Gastrectomy causes bone loss in the rat: is lack of gastric acid responsible?
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Total gastrectomy or resection of the acid-producing part of the stomach (fundectomy) in the rat induced a marked and rapid reduction in bone wet weight, ash weight, and density (expressed as ash weight in mg/mm3 bone). Bone volumes were also affected but not as much. The radius, sternum, tibia, and femur were studied. Three weeks after gastrectomy the bone ash weight was reduced by almost 30% and the density by more than 25%. Maximum bone loss (approximately 40%) occurred about 6 weeks after the operation. The bone loss after gastrectomy was somewhat greater than that after fundectomy, whereas antrectomy had a marginal effect only. The percentage trabecular bone volume, calculated from morphometric analysis of histologic sections of the tibia, was greatly reduced by gastrectomy (approximately 50%), somewhat less so by fundectomy, whereas antrectomy had little effect. We set out to study whether calcium malabsorption could explain the bone loss after gastrectomy. Gastric acid is thought to facilitate the intestinal absorption of ingested calcium by mobilizing calcium from insoluble complexes in the diet. The possibility that lack of acid might contribute to the bone loss after gastrectomy was examined in experiments in which the proton pump inhibitor omeprazole was given for 4-8 weeks at such a dose (400 mumol/kg/day) that acid secretion was blocked almost completely during the period of study. This treatment was without effect on bone. However, the possibility could not be excluded that gastrectomized rats develop calcium deficiency for some reason other than lack of acid.(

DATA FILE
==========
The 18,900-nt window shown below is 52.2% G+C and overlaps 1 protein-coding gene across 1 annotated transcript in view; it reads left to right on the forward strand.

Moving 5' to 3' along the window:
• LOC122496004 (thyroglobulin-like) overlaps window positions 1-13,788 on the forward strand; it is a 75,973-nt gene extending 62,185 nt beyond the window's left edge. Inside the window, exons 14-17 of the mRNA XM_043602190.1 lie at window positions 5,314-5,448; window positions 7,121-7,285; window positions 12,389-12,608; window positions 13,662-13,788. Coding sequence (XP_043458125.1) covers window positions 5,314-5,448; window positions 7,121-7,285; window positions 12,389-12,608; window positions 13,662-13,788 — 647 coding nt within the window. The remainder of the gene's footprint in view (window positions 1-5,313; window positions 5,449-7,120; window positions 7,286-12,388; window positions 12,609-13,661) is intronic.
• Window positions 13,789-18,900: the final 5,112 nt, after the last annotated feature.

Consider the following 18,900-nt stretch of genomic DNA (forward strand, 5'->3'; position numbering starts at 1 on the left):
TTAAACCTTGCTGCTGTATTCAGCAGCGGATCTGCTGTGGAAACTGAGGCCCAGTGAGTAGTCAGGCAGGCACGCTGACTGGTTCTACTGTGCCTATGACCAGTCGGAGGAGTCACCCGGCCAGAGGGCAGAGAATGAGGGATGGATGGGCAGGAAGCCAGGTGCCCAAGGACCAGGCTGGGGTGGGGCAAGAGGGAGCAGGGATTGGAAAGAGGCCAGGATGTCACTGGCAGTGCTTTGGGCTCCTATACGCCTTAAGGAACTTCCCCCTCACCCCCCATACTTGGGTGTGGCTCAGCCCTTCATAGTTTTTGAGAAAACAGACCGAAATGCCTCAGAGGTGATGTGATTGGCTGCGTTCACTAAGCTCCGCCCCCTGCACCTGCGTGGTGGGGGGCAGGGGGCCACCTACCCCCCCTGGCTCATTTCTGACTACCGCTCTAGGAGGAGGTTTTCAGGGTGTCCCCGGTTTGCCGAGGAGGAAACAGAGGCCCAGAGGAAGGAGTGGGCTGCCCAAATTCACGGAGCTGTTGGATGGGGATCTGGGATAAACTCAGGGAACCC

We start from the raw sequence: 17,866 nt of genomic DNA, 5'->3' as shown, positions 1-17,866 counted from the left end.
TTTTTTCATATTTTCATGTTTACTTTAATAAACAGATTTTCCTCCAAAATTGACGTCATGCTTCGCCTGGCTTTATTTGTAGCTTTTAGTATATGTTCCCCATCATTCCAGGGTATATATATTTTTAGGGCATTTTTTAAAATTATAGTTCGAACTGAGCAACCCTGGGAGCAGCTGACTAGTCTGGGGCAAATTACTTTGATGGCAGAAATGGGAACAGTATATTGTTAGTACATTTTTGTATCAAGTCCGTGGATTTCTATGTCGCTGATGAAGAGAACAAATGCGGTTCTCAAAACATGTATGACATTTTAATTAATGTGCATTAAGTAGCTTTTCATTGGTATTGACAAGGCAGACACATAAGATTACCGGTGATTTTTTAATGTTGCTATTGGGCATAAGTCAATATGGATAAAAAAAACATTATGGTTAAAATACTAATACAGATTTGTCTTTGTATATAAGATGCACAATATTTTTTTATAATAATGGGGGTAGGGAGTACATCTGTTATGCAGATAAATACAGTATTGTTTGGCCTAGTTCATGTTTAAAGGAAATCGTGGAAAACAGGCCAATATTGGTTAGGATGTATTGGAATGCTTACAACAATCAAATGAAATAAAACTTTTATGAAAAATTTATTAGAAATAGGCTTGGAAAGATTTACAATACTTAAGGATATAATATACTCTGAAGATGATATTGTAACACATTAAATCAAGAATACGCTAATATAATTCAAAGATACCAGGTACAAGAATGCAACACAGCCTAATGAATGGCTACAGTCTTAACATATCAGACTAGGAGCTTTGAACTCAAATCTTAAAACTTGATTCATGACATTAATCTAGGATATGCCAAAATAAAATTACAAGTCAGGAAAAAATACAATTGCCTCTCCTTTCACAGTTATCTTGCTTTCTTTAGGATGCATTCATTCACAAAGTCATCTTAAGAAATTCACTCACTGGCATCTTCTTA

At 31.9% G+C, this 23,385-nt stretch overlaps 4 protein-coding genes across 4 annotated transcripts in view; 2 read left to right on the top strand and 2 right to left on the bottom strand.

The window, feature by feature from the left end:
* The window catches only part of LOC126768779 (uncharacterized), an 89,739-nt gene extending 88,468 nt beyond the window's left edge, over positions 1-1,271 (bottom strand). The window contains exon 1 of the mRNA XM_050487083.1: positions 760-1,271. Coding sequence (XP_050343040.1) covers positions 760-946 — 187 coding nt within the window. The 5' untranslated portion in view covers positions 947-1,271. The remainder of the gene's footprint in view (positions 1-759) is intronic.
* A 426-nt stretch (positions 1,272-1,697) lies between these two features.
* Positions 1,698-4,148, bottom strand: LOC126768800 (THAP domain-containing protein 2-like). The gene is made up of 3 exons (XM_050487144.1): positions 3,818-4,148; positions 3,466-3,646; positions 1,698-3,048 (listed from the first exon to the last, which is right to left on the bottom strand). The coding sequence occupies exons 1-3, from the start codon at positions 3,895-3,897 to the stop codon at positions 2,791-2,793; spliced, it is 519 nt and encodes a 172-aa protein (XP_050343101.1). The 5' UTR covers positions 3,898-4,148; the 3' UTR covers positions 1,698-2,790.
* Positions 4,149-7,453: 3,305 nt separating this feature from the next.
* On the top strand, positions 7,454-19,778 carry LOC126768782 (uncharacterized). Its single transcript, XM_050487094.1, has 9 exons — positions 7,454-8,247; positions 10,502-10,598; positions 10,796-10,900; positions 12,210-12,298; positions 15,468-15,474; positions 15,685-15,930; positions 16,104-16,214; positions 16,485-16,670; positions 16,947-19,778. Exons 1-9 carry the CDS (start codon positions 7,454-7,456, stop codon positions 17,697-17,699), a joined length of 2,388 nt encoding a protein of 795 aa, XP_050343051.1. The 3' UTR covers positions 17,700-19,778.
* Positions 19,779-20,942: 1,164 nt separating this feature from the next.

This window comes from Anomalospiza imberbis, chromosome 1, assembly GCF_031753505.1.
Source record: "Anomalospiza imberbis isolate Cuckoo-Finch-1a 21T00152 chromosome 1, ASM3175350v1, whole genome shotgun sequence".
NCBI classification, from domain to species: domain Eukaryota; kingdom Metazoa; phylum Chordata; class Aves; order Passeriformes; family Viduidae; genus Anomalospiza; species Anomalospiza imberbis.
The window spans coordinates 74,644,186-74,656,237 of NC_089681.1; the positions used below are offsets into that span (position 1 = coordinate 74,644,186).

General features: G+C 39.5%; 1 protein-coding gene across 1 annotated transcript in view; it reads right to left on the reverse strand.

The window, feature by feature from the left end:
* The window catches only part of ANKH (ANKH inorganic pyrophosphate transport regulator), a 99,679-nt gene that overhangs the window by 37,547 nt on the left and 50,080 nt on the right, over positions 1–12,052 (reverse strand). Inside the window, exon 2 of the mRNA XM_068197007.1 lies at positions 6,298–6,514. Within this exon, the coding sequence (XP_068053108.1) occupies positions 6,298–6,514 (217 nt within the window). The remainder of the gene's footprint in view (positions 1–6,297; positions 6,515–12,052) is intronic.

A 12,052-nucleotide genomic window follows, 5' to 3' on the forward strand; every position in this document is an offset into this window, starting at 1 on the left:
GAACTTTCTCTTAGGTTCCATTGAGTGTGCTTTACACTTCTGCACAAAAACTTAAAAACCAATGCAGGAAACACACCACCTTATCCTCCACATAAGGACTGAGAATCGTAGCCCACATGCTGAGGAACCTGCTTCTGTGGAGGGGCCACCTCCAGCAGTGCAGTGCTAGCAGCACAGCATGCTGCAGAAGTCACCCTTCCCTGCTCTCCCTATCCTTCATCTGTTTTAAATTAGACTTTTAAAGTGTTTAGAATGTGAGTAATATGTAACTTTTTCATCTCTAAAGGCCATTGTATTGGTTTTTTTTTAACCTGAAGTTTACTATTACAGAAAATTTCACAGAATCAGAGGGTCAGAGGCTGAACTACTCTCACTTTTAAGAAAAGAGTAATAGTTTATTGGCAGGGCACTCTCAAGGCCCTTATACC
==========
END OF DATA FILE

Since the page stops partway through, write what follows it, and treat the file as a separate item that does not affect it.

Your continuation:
|Enheter & grupper|
Ämnesklassifikation (UKÄ) – OBLIGATORISK
|Tidskrift||Scandinavian Journal of Gastroenterology|
|Status||Published - 1993 apr|
|Peer review utförd||Ja|